A portrait of the immigrant experience follows the Ganguli family from their traditional life in India through their arrival in Massachusetts in the late 1960s and their difficult melding into an American way of life.
The epic novel based on the life of Valentino Achak Deng who, along with thousands of other children —the so-called Lost Boys—was forced to leave his village in Sudan at the age of seven and trek hundreds of miles by foot, pursued by militias, government bombers, and wild animals, crossing the deserts of three countries to find freedom. When he finally is resettled in the United States, he finds a life full of promise, but also heartache and myriad new challenges.
In 1939 New York City, Joe Kavalier, a refugee from Hitler’s Prague, joins forces with his Brooklyn-born cousin, Sammy Clay, to create comic-book superheroes inspired by their own fantasies, fears, and dreams.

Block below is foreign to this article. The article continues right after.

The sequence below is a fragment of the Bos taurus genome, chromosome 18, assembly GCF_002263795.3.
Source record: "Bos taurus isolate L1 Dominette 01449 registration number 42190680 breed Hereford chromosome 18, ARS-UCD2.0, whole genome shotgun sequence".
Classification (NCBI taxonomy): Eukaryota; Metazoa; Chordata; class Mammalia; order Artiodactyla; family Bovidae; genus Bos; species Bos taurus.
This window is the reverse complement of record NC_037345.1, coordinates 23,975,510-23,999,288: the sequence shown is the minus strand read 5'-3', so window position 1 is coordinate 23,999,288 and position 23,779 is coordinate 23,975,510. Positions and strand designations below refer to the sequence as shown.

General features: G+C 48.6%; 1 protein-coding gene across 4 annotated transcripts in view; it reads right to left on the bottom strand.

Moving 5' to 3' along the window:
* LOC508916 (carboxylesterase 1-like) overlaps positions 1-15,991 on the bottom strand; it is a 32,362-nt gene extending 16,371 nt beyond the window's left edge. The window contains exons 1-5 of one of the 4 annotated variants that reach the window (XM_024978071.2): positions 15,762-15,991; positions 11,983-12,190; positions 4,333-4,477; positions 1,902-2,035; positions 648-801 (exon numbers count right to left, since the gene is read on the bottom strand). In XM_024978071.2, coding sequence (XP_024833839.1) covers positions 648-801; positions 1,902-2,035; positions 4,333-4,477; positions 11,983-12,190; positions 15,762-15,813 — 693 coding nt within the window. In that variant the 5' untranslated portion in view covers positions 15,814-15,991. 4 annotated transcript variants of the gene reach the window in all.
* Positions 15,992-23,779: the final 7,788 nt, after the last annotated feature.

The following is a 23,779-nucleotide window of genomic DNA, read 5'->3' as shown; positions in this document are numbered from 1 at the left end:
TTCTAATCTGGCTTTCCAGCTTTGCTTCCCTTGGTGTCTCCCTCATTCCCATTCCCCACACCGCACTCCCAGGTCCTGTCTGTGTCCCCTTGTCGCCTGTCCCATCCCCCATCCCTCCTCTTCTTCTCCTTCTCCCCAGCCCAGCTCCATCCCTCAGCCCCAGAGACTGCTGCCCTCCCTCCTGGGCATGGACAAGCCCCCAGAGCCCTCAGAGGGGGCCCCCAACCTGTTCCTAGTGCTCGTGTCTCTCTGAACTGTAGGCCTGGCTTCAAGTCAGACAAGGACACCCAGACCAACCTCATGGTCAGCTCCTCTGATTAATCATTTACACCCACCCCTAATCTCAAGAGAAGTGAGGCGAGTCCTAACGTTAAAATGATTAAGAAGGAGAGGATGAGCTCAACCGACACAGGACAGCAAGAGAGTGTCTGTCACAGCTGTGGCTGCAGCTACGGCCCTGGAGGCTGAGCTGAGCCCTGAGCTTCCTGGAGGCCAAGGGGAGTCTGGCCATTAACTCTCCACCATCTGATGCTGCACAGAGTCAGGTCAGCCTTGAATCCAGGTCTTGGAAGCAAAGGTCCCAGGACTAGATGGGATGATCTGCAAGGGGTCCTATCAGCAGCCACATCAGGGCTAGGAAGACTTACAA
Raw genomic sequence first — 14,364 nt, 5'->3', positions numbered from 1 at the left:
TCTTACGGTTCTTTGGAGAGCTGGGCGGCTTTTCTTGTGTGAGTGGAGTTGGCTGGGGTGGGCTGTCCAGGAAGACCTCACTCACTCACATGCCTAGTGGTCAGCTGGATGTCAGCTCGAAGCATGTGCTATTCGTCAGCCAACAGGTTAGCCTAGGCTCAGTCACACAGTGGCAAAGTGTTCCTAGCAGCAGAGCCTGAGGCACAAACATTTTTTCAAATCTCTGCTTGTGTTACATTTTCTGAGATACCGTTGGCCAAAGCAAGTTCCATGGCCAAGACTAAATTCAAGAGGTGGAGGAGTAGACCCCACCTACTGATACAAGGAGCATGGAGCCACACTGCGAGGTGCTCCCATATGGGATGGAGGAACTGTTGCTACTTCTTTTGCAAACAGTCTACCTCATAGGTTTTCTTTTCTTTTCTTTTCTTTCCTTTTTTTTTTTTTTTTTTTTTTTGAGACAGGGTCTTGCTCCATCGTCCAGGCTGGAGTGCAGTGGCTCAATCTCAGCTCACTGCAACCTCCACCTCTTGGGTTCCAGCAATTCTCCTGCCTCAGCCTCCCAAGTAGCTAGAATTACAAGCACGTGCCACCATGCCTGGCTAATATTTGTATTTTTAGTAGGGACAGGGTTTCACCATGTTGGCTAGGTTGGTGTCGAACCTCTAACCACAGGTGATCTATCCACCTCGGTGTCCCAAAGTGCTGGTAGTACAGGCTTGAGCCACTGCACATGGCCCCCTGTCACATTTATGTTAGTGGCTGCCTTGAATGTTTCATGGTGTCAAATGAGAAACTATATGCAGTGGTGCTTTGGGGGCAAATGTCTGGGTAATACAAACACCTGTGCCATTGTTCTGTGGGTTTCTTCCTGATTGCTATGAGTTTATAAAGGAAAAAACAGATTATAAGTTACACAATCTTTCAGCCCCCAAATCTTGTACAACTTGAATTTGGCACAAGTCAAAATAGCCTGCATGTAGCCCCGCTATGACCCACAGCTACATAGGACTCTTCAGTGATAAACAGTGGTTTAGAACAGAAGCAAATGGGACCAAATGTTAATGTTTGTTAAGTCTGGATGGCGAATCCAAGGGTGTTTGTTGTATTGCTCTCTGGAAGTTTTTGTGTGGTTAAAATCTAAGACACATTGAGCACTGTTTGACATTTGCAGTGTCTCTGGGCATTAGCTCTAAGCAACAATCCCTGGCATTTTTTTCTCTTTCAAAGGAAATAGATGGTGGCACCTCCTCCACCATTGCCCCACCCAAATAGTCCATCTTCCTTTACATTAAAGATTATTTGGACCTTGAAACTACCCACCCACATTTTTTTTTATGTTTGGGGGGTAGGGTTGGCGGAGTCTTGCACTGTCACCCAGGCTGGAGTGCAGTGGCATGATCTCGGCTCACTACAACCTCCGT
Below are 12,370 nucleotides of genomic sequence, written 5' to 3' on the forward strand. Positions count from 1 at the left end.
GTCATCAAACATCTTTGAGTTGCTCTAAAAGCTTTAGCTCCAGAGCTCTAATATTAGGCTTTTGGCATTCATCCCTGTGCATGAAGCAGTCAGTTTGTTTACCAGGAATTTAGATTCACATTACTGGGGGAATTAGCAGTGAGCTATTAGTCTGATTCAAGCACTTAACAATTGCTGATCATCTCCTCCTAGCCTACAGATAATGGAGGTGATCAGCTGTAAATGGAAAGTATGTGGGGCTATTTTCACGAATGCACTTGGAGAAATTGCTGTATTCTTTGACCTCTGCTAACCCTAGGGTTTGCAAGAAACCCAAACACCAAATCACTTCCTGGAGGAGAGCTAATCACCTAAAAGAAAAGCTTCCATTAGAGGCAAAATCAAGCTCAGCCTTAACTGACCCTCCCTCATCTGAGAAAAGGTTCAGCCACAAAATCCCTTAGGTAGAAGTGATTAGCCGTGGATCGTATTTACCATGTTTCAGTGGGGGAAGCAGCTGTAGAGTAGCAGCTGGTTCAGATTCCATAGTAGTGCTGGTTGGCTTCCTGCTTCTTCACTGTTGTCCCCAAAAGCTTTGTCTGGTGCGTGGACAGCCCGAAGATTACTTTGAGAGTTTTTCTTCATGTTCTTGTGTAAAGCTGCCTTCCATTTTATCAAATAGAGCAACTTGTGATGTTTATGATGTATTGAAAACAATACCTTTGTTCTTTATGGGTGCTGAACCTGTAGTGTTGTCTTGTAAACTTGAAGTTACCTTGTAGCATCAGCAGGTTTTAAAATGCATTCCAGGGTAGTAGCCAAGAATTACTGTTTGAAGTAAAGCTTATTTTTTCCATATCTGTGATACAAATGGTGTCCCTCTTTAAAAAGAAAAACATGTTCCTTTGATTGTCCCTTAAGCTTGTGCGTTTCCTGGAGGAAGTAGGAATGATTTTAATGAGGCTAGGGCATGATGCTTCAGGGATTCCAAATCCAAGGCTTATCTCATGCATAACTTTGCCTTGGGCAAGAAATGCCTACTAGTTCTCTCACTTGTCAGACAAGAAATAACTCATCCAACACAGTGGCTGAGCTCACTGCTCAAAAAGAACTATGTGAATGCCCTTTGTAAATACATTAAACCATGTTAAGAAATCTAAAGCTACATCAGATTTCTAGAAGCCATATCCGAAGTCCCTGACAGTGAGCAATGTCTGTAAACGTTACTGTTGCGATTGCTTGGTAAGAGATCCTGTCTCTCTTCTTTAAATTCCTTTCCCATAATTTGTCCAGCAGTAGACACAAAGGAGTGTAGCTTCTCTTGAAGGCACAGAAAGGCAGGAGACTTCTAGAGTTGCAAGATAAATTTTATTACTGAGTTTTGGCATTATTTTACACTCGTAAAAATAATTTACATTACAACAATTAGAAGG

Emigrating with her mother from Hong Kong to Brooklyn, Kimberly Chang begins a secret double life as an exceptional schoolgirl during the day and sweatshop worker at night, an existence also marked by a first crush and the pressure to save her family from poverty.
In a novel about being an outsider in America and what it means to be an American, Vladimir, a young Russian-American immigrant, pursues his dreams of success, wealth, and a girlfriend, as his quest takes him deep into uncharted territory.
A moving, heartbreaking story of one woman’s extraordinary resilience in the face of the nightmarish struggles of undocumented residents in this country. There are over 11 million undocumented immigrants living in the US, many of whom have citizen children, whose lives here are just as precarious, and whose stories haven’t been told.
A journalist chronicles the next chapter in civil rights—the story of a movement and a nation, witnessed through the poignant and inspiring experiences of five young undocumented activists who are transforming society’s attitudes toward one of the most contentious political matters roiling America today: immigration.